The story of Plumpy’Nut – peanut butter fortified with vitamins and minerals and sweetened for taste, which allows children with severe malnutrition to be “treated” at home – raises many issues, but two of them stood out to me:
– Why is there no mechanism by which patents such as this can be bought up in the public interest, either by governments or by foundations? I’m delighted that the folks who figure out how to make the stuff and get it to market are getting rich; allowing people to get rich is one way of encouraging them to solve problems. The implicit message that it’s OK to get rich making crap rich people like, but not serving the desperate needs of poor people, strike me as morally disgusting. But, on the other hand, monopoly rents are always inefficient compared to lump-sum payments. If an agency or a foundation can figure out what sort of innovation is needed, it can offer a prize for developing it, and put the patent in the public domain. But where, as in this case, the invention comes out of the blue, there ought to be a negotiation where the patent-holder takes a lump sum in lieu of monopoly rents.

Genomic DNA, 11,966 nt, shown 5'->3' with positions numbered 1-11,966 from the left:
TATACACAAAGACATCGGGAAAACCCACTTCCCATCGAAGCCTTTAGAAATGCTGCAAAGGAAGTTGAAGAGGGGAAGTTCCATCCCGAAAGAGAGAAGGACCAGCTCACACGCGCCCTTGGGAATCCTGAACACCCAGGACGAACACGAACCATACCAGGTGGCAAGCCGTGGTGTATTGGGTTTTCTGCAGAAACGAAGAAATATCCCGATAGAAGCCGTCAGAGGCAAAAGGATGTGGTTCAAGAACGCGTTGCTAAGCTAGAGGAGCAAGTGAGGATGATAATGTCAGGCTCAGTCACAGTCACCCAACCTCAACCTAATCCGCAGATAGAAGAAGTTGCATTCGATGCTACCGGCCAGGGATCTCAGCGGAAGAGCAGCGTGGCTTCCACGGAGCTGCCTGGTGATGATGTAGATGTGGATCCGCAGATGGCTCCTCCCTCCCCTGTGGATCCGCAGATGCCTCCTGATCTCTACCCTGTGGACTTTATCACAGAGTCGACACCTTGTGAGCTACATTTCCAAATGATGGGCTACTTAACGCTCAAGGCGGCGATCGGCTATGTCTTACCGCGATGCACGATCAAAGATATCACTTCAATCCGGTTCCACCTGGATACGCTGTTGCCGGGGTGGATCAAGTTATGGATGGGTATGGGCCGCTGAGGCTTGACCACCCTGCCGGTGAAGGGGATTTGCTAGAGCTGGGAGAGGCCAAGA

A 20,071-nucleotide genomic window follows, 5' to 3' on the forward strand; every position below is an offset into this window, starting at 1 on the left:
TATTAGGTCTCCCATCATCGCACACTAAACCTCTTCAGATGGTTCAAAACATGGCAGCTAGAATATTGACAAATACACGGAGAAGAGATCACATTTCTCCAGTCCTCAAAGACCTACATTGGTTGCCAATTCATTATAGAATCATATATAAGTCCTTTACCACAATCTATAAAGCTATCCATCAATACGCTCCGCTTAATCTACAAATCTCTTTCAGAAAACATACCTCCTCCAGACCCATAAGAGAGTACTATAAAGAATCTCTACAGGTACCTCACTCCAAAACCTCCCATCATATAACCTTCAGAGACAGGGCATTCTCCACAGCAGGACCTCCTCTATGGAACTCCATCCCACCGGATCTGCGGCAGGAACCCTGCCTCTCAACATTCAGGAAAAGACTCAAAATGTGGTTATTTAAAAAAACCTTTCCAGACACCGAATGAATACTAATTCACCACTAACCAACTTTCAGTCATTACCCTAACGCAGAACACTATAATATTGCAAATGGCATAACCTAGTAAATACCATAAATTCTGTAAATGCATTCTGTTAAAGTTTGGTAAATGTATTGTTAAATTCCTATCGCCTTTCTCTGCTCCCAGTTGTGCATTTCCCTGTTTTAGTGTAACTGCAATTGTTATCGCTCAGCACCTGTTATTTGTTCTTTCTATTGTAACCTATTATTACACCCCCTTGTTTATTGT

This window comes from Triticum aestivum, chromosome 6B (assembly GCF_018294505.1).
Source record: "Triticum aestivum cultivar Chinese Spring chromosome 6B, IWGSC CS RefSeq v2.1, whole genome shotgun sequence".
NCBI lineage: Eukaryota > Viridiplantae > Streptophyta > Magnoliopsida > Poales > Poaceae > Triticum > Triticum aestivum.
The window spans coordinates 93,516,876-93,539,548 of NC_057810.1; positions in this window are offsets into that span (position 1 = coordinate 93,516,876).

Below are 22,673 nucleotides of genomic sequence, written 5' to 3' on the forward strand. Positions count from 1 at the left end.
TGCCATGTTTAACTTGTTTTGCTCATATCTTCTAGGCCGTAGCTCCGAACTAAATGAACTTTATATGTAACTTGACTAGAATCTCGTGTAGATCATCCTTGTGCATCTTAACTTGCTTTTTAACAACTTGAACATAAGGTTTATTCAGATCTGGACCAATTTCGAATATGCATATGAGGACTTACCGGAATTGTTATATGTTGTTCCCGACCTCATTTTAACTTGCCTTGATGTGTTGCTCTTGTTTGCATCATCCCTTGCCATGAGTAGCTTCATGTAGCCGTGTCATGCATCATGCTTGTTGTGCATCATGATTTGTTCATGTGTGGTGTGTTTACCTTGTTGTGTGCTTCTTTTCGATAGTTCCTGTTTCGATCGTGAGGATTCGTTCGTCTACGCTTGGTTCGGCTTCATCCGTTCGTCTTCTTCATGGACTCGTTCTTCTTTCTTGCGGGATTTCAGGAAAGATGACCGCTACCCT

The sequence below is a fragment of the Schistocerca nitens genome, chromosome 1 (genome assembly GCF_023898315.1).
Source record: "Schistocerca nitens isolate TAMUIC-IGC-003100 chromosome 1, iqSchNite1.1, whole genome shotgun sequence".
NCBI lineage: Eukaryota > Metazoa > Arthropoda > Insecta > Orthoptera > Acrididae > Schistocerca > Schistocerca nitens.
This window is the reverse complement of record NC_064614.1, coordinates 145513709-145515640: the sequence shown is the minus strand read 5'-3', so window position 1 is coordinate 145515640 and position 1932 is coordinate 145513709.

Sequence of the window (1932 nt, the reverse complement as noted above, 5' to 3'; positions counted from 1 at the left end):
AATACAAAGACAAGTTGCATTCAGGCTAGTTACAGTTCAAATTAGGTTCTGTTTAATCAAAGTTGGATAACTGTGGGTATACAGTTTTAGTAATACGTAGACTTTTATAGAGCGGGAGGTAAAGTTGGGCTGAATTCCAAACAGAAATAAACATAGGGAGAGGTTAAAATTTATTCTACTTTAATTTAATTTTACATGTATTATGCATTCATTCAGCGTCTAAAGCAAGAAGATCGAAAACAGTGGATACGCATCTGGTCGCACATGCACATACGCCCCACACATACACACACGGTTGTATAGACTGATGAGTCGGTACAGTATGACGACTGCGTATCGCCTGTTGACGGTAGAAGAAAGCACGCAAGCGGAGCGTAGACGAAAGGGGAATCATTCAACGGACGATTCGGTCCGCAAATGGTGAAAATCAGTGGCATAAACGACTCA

– Can’t we get rid of the rule that American foreign aid has to deliver American-made products? Losing the political muscle of foreign-aid vendors in support of the aid budget would be a problem, but the current rules pointlessly inflate costs and deprive the aid effort what ought to be its complementary goal of stimulating economic activity in countries poor enough to need aid.